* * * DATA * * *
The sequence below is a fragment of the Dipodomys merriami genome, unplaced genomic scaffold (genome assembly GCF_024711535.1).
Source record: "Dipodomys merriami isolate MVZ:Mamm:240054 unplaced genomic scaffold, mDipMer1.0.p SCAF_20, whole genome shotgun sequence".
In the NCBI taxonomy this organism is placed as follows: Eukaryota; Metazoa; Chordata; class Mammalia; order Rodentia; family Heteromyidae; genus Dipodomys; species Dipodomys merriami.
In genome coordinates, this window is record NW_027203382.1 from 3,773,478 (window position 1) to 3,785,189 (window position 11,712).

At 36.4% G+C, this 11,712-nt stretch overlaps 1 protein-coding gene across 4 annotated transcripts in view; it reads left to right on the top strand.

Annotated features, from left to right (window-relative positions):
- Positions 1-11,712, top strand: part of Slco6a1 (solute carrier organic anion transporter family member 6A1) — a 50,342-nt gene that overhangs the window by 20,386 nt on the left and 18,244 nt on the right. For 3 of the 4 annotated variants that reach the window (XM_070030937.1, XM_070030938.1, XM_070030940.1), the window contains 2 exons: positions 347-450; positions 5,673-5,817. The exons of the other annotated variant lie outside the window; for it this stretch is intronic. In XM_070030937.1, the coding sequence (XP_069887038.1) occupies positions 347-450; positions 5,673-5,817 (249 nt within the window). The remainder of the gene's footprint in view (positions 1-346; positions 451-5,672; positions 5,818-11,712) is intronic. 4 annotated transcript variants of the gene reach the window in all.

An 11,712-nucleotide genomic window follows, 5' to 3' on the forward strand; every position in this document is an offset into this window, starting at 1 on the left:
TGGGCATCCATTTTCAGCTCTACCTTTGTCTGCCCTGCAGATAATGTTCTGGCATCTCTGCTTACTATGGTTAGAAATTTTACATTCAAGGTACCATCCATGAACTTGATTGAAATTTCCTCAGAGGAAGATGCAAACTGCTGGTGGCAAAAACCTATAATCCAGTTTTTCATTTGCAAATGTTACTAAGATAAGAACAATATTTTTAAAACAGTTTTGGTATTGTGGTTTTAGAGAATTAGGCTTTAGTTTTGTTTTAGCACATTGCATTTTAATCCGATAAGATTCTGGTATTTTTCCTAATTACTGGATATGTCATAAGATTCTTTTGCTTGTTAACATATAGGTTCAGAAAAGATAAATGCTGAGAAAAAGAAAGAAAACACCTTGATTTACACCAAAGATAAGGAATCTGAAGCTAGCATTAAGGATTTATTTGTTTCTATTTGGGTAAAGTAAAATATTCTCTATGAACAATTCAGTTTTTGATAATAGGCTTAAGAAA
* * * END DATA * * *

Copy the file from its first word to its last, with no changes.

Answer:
The sequence below is a fragment of the Dipodomys merriami genome, unplaced genomic scaffold (genome assembly GCF_024711535.1).
Source record: "Dipodomys merriami isolate MVZ:Mamm:240054 unplaced genomic scaffold, mDipMer1.0.p SCAF_20, whole genome shotgun sequence".
In the NCBI taxonomy this organism is placed as follows: Eukaryota; Metazoa; Chordata; class Mammalia; order Rodentia; family Heteromyidae; genus Dipodomys; species Dipodomys merriami.
In genome coordinates, this window is record NW_027203382.1 from 3,773,478 (window position 1) to 3,785,189 (window position 11,712).

At 36.4% G+C, this 11,712-nt stretch overlaps 1 protein-coding gene across 4 annotated transcripts in view; it reads left to right on the top strand.

Annotated features, from left to right (window-relative positions):
- Positions 1-11,712, top strand: part of Slco6a1 (solute carrier organic anion transporter family member 6A1) — a 50,342-nt gene that overhangs the window by 20,386 nt on the left and 18,244 nt on the right. For 3 of the 4 annotated variants that reach the window (XM_070030937.1, XM_070030938.1, XM_070030940.1), the window contains 2 exons: positions 347-450; positions 5,673-5,817. The exons of the other annotated variant lie outside the window; for it this stretch is intronic. In XM_070030937.1, the coding sequence (XP_069887038.1) occupies positions 347-450; positions 5,673-5,817 (249 nt within the window). The remainder of the gene's footprint in view (positions 1-346; positions 451-5,672; positions 5,818-11,712) is intronic. 4 annotated transcript variants of the gene reach the window in all.

An 11,712-nucleotide genomic window follows, 5' to 3' on the forward strand; every position in this document is an offset into this window, starting at 1 on the left:
TGGGCATCCATTTTCAGCTCTACCTTTGTCTGCCCTGCAGATAATGTTCTGGCATCTCTGCTTACTATGGTTAGAAATTTTACATTCAAGGTACCATCCATGAACTTGATTGAAATTTCCTCAGAGGAAGATGCAAACTGCTGGTGGCAAAAACCTATAATCCAGTTTTTCATTTGCAAATGTTACTAAGATAAGAACAATATTTTTAAAACAGTTTTGGTATTGTGGTTTTAGAGAATTAGGCTTTAGTTTTGTTTTAGCACATTGCATTTTAATCCGATAAGATTCTGGTATTTTTCCTAATTACTGGATATGTCATAAGATTCTTTTGCTTGTTAACATATAGGTTCAGAAAAGATAAATGCTGAGAAAAAGAAAGAAAACACCTTGATTTACACCAAAGATAAGGAATCTGAAGCTAGCATTAAGGATTTATTTGTTTCTATTTGGGTAAAGTAAAATATTCTCTATGAACAATTCAGTTTTTGATAATAGGCTTAAGAAA